What is the earliest historical evidence for Christianity?

Virtually all scholars today, teaching in the relevant fields of ancient history, classics, and biblical studies—from all different religious backgrounds—agree on certain bedrock facts concerning Jesus of Nazareth. To name a few: Jesus began his public ministry after being baptized by John the Baptist, he was known as a miracle worker and an exorcist, he was crucified under Pontius Pilate during the reign of Tiberius Caesar, and after Jesus’s death, beginning in Jerusalem, a number of his followers (including a former enemy, Paul) proclaimed that he appeared to them alive, raised from the dead.

This is unalterable historical bedrock.

How do we know these (or any) historical facts about Jesus and early Christianity? Primarily from the New Testament documents originally written in the first century AD. But how close can we get to Jesus of Nazareth through these sources? In other words, what is the earliest historical evidence for Christianity? The answer may surprise you. Read More

The Church Has Always Been Multiethnic


Jesus’s public ministry was mostly focused on his fellow Jews. But time and again, he commends the faith of those outside the Jewish fold. He praises the faith of a Roman centurion (Matt. 8:5–13) and a Syrophoenician woman (Matt. 15:21–28). When he heals 10 lepers, the only one who turns back to thank him is a Samaritan, whose faith Jesus commends (Luke 17:11–19). And after his resurrection, Jesus declares, “All authority in heaven and on earth has been given to me” and tells his followers, “Go therefore and make disciples of all nations” (Matt. 28:18–19).

Jesus was the one through whom all things were made (John 1:3). He created every ethnicity, and he calls people from every tribe and tongue and nation to himself. Centuries of colonialism have left many people thinking that the first black Christians emerged when European missionaries traveled to Africa. But if we read the Bible, we find the first black people coming to Christ on Day One of the church. Read More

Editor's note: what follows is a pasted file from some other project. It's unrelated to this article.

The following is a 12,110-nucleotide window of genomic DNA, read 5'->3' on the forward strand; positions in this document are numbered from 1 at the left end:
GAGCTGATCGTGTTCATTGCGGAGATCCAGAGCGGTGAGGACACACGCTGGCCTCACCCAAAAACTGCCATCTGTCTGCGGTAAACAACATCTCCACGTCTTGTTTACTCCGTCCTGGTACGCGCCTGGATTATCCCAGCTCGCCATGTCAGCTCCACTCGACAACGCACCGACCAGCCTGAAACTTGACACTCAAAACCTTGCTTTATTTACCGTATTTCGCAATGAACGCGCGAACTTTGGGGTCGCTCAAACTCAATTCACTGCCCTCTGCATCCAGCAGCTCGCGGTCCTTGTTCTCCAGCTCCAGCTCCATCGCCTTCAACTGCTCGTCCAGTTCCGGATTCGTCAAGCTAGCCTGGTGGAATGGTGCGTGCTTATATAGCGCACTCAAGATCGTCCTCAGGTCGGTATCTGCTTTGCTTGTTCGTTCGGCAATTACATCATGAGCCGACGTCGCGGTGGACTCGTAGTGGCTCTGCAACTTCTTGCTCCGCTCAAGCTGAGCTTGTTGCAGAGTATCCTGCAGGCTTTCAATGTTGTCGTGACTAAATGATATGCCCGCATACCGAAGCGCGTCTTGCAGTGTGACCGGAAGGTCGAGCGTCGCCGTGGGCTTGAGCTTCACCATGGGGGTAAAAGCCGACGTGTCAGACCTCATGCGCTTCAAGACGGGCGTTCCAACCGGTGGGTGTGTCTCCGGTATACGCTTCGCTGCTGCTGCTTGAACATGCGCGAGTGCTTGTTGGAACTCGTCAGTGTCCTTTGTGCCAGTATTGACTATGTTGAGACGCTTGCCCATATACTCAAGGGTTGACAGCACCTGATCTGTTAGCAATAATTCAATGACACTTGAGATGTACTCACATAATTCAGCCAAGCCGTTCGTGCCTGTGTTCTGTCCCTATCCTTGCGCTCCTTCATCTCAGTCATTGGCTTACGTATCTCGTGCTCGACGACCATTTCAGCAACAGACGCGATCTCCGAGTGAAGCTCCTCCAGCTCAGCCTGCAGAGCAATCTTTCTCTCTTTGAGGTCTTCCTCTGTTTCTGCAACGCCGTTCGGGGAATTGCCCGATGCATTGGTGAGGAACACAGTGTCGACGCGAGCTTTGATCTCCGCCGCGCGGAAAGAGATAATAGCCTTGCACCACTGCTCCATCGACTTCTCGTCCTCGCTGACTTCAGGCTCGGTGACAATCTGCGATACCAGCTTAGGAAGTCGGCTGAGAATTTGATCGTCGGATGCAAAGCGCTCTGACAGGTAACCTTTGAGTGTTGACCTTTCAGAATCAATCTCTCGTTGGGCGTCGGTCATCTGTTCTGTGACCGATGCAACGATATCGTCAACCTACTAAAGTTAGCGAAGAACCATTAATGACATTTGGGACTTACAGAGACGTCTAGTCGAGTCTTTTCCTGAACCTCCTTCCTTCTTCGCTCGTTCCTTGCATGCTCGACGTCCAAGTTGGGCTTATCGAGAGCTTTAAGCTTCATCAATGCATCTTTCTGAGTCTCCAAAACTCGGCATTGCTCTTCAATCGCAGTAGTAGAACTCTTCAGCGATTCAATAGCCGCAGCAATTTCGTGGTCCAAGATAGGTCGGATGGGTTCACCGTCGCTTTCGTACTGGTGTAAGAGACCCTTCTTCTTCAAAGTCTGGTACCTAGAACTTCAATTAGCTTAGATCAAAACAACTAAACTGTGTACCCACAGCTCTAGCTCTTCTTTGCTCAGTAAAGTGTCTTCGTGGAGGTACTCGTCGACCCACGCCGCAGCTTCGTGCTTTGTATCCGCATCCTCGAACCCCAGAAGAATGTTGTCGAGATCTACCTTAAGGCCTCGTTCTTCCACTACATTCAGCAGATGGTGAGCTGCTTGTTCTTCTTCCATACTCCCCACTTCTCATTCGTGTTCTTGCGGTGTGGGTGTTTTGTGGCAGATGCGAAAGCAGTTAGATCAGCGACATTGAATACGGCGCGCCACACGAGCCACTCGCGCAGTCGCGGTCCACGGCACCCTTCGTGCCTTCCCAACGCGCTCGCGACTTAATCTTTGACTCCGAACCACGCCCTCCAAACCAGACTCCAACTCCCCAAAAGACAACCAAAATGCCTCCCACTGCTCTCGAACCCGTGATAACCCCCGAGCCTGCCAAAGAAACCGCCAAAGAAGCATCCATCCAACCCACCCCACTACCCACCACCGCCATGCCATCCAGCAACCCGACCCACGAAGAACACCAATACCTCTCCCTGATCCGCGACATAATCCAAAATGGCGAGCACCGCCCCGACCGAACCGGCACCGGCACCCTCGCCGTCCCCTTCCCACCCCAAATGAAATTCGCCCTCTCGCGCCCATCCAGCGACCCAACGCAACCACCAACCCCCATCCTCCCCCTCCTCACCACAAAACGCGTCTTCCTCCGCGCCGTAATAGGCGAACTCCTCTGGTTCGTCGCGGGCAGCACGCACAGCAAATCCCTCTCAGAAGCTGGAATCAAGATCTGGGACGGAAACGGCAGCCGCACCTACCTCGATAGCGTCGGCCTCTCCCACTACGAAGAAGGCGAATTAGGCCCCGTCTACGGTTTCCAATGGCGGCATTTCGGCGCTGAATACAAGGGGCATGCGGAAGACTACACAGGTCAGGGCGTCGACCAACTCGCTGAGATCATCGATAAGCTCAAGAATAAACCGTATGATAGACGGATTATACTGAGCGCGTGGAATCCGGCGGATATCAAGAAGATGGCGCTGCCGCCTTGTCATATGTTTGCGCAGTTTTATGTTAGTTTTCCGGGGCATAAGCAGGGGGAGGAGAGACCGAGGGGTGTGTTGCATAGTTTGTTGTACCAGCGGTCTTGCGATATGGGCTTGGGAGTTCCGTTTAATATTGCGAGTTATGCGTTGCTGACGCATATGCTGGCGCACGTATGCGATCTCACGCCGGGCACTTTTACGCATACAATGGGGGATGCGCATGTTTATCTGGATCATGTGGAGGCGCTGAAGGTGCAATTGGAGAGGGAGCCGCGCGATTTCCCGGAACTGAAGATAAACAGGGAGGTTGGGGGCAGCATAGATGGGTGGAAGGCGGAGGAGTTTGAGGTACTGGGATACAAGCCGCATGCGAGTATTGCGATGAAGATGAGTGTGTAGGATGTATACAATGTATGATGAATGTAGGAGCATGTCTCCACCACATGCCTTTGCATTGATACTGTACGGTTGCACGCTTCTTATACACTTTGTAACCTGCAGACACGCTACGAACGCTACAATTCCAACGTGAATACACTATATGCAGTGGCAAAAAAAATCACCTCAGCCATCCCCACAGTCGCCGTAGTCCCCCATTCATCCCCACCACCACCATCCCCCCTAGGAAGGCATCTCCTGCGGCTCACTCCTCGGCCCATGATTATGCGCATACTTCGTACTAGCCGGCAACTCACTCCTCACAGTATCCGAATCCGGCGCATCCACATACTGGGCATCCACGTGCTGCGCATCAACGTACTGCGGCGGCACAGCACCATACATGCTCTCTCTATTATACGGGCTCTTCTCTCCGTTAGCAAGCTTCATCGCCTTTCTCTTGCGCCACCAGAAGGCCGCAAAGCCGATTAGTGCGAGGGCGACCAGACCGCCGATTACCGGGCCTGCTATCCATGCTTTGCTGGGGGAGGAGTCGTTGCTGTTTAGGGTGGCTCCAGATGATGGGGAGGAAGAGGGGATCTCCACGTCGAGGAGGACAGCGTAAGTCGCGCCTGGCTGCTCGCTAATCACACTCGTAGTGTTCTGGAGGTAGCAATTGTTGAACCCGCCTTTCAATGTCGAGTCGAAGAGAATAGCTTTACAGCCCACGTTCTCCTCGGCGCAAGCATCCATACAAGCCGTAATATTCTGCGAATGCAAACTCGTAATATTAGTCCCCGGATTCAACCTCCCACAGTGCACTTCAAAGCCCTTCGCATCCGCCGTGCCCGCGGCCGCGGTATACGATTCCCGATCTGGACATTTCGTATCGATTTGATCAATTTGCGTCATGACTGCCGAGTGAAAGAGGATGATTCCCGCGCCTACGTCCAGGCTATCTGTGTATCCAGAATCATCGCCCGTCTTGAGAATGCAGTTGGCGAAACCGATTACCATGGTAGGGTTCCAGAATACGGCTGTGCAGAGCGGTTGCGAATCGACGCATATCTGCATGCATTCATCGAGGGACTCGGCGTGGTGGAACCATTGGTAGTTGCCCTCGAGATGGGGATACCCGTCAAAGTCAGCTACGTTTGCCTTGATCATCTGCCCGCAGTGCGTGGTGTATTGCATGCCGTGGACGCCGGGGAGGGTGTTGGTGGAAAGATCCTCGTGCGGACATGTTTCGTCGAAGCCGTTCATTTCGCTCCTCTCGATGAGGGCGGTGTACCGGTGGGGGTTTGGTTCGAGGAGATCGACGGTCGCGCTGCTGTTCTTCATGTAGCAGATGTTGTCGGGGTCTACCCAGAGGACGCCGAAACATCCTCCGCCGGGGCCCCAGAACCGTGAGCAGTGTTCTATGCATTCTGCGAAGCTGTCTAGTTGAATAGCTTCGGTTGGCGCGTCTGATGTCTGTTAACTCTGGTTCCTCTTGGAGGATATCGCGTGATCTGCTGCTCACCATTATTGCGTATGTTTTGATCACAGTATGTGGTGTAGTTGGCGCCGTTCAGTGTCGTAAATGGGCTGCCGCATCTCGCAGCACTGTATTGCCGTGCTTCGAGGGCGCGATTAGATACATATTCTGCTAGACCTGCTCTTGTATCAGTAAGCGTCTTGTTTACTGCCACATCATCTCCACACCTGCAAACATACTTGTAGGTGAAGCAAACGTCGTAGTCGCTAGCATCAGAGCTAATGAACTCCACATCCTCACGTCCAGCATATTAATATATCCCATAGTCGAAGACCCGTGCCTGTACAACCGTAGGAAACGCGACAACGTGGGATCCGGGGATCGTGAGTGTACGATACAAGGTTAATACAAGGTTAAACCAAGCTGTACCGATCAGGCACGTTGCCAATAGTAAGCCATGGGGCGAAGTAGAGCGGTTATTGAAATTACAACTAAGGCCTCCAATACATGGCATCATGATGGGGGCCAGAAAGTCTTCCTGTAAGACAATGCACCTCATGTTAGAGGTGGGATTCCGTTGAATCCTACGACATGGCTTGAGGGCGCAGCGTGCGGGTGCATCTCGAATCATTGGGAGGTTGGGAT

The Post-Pandemic Small Group Boom


A year ago everything stopped. The World Health Organization declared COVID-19 as a global pandemic. Almost no one had experienced a pandemic of this degree except a few centenarians who were babies in 1918 during the Spanish Influenza. The whole world came to an abrupt halt. Originally, a few weeks of quarantine were given in exchange for normalcy resuming quickly. Then, it stretched to Easter and beyond.

COVID separated the church. The church did not “close,” because the church is a body of believers — not a building, not a service, not an institution. The church couldn’t gather for in-person meetings: worship, small groups, or anything else, but the church never closed.

Many small groups went to Zoom or other online platforms — synchronous or asynchronous. While many groups tolerated meeting online, some have discovered the opportunity of online groups to connect to others who are far from them and far from God. But, Zoom fatigue set in quickly. Online groups are just not the same as in-person groups. And, we found our way around that issue too by making online groups completely different and calling them by another name.

But, right now you are in an unprecedented moment – Small Groups are about to boom!

People have been separated and in their houses for a long time. Of course, restrictions and attitudes vary across North America. While some churches still haven’t regathered for groups or worship, I know of one church that never stopped their in-person services. I’m not judging right or wrong. I’m just saying “different” restrictions and attitudes. While this is also my first global pandemic, this is where I see things going in 2021 with small groups. Read More
Churches certainly should be preparing to launch more small groups in the fall. Whether these groups should be in-person, online, or hybrid, synchronous or asynchronous, will be determined by what happens over the summer and in the fall. I see a definite disconnect between articles like this one in which the authors are talking post-pandemic recovery and what the health experts are talking--new surge.